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From Boy Wonder to boy blunder, UF’s Austin Armstrong haunted by Gators’ defensive collapse

GAINESVILLE — Florida defensive coordinator Austin Armstrong can look back on the rapid decline of his D with a healthy dose of humility and even a touch of humor.

“When you’re young and you’re successful, you’re Boy Wonder,” he said following Tuesday’s practice. “When you’re not, you’re boy blunder.”

The Gators’ fall from a top-10 unit in September to a sieve by season’s end still haunts the 30-year-old.

“It makes me sick that we couldn’t finish for these players,” he said. “I think about it a lot.”

UF held Arkansas in check until the fourth quarter of an overtime loss in the Swamp, limited Missouri to seven first-half points during a 33-31 loss on a last-second field goal and even contained LSU’s Heisman-winning quarterback Jayden Daniels for a spell until the Tigers turned on the afterburners to gain 701 yards — the most ever gained against the Gators.

“You can just name them off,” he said. “At the end of the day, that’s my responsibility.”

Entering the second week of spring practices, Armstrong has reasons for optimism, beginning with an overhauled staff. The late addition of veteran coach Ron Roberts to join new secondary coach Will Harris and defensive line coach Gerald Chatman reunites Armstrong with one of his mentors.

Armstrong was a graduate assistant at Louisiana under current Gators coach Billy Napier when Roberts was the Ragin’ Cajuns defensive coordinator in 2018. The two kept in close touch as each moved around to different schools and roles.

“We had a unique relationship; he was kind of like a football dad a little bit,” Armstrong said Tuesday. “You couldn’t imagine this is where we’d be sitting this time of the year, sitting with us and collaborating with us.”

The two men will share the role of coordinator, responsibilities and a single-minded approach to elevate a defense among the SEC’s worst in 2023.

The Gators finished the season allowing 6.44 yards per play, 122nd of 133 teams nationally, and 20 pass plays of 40 yards or longer — more than any team but UNLV. UF managed just 3 interceptions, tied with Temple for the fewest in FBS.

All this occurred after UF ascended into the top-10 in total defense after four games in 2023.

“I don’t think we have enough time to say what we learned,” Armstrong said of the experience.

He wasn’t the only one to experience on-the-job training during his first season in Gainesville. A lack of playmakers left the Gators to rely on a host of promising first-year defenders.

Among them was safety Jordan Castell, a former standout at West Orange High who led UF with 60 tackles in 12 games, and cornerback Ja’Keem Jackson, who starred at Kissimmee Osceola and was the top-rated member of the 2023 class.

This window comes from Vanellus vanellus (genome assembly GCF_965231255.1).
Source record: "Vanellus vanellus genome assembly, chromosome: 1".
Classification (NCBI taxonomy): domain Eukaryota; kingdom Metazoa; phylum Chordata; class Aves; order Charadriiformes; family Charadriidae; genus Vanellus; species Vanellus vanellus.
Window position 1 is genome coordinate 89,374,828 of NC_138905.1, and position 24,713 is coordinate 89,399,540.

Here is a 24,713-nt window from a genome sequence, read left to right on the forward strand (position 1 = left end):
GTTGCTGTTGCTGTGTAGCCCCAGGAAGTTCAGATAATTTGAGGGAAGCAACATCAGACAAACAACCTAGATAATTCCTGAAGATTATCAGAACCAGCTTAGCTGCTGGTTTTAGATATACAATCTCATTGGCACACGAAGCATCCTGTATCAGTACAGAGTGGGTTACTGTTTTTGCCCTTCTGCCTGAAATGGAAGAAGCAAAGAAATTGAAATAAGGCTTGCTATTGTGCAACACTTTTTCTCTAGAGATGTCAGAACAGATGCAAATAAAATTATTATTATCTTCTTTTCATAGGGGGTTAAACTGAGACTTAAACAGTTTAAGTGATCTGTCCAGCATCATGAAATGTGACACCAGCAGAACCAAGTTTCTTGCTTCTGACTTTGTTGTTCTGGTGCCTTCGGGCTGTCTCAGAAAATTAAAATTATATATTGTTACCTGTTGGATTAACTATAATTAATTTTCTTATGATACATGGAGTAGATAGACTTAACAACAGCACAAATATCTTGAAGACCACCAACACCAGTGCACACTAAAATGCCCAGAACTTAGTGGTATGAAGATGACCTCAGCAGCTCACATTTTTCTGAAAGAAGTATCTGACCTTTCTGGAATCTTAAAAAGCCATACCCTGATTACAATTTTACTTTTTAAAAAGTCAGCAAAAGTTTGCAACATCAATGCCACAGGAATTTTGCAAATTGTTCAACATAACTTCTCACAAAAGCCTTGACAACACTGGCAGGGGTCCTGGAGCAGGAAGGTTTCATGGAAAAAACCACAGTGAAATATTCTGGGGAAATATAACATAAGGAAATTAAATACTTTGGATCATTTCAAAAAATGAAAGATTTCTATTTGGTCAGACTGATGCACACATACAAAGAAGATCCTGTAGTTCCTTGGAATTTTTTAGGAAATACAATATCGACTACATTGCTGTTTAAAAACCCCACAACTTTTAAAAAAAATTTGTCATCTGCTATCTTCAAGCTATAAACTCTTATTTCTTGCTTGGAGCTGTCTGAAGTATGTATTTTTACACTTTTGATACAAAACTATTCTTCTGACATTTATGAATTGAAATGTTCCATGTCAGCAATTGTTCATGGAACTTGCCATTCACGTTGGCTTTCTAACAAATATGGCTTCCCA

Highly touted edge defenders Kelby Collins, who also can move inside, and T.J. Searcy also flashed plenty of potential and are poised for breakout seasons. Castell, Collins and Searcy each made the SEC’s All-Freshman Team.

“Kelby can be as good as anybody in this conference,” Armstrong said. “His position flex is really impressive.”

Among veteran returners, fourth-year starting cornerback Jason Marshall Jr.’s decision to come back was a boost for the secondary.

“Jason was probably as good of a Christmas gift that I got,” Armstrong said. “Jason can be as good as he wants to be.”

Similarly critical is junior linebacker Shemar James’ return to health. His season-ending knee surgery coincided with the Gators’ season-ending five-game skid, a stretch when opponents averaged 38.2 points and scored at least 39 in four consecutive games for the first time since the 1940s.

The two established veterans will be joined by experienced transfers, including safeties Asa Turner (Washington) and DJ Douglas (Tulane), cornerback Trikweze Bridges (Oregon), linemen Joey Slackman (Penn) and Brien Taylor Jr. (Blinn CC). Sophomore linebacker Pup Howard (South Carolina) is a former Gators’ recruit with star potential.

“I can’t say enough about that group of guys and what they’ll contribute to a young group who has played a bunch of football,” Armstrong said. “One is the respect of the league and the quality of the coaches and players in this league. I have a deep appreciation for the week-in and week-out grind.”

Armstrong arrived less than two weeks ahead of spring practices in 2023 after defensive coordinator Patrick Toney left for the NFL following a forgettable season himself in 2022.

Early success a year ago spurred hope of a turnaround after a string of subpar seasons by Florida’s D.

Defense dominated the spring game with 9 sacks, including 3 on the first two series. But the Gators’ strong defensive start in September came to a screeching halt at Kentucky, where the Wildcats rushed for 329 yards.

“We can make all the excuses about having a young team and such, and that’s true,” Armstrong said. “At the end of the day, it’s a results-driven business.”

After a season of growing pains and offseason soul-searching, Armstrong is determined to get a much better outcome in 2024. He’s not joking around.

“It made me want to work harder for our players,” he said.

Edgar Thompson can be reached at egthompson@orlandosentinel.com